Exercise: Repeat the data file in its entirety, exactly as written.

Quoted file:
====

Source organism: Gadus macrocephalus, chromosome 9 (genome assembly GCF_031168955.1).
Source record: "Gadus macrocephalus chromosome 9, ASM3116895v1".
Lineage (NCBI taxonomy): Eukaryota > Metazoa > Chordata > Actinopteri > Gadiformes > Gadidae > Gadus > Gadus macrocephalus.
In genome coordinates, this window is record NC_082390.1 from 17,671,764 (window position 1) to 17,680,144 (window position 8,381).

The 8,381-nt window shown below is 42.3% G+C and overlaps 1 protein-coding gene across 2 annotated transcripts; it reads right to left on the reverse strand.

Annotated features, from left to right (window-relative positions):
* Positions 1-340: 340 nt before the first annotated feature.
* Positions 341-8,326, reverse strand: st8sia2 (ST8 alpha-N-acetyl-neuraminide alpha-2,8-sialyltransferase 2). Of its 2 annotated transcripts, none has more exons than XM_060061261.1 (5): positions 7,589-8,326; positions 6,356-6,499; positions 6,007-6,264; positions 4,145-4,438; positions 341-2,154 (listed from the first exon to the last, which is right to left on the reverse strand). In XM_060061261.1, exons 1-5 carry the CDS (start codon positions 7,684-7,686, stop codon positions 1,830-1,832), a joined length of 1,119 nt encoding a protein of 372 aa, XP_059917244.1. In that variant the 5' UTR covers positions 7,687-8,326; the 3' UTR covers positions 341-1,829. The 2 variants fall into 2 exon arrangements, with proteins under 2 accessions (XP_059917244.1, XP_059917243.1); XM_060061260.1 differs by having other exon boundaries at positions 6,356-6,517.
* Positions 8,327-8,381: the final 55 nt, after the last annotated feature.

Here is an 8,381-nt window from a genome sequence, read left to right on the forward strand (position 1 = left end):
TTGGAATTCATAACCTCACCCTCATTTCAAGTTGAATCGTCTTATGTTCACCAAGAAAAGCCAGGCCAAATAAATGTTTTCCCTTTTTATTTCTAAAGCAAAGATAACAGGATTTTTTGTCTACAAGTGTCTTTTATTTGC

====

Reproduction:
Source organism: Gadus macrocephalus, chromosome 9 (genome assembly GCF_031168955.1).
Source record: "Gadus macrocephalus chromosome 9, ASM3116895v1".
Lineage (NCBI taxonomy): Eukaryota > Metazoa > Chordata > Actinopteri > Gadiformes > Gadidae > Gadus > Gadus macrocephalus.
In genome coordinates, this window is record NC_082390.1 from 17,671,764 (window position 1) to 17,680,144 (window position 8,381).

The 8,381-nt window shown below is 42.3% G+C and overlaps 1 protein-coding gene across 2 annotated transcripts; it reads right to left on the reverse strand.

Annotated features, from left to right (window-relative positions):
* Positions 1-340: 340 nt before the first annotated feature.
* Positions 341-8,326, reverse strand: st8sia2 (ST8 alpha-N-acetyl-neuraminide alpha-2,8-sialyltransferase 2). Of its 2 annotated transcripts, none has more exons than XM_060061261.1 (5): positions 7,589-8,326; positions 6,356-6,499; positions 6,007-6,264; positions 4,145-4,438; positions 341-2,154 (listed from the first exon to the last, which is right to left on the reverse strand). In XM_060061261.1, exons 1-5 carry the CDS (start codon positions 7,684-7,686, stop codon positions 1,830-1,832), a joined length of 1,119 nt encoding a protein of 372 aa, XP_059917244.1. In that variant the 5' UTR covers positions 7,687-8,326; the 3' UTR covers positions 341-1,829. The 2 variants fall into 2 exon arrangements, with proteins under 2 accessions (XP_059917244.1, XP_059917243.1); XM_060061260.1 differs by having other exon boundaries at positions 6,356-6,517.
* Positions 8,327-8,381: the final 55 nt, after the last annotated feature.

Here is an 8,381-nt window from a genome sequence, read left to right on the forward strand (position 1 = left end):
TTGGAATTCATAACCTCACCCTCATTTCAAGTTGAATCGTCTTATGTTCACCAAGAAAAGCCAGGCCAAATAAATGTTTTCCCTTTTTATTTCTAAAGCAAAGATAACAGGATTTTTTGTCTACAAGTGTCTTTTATTTGC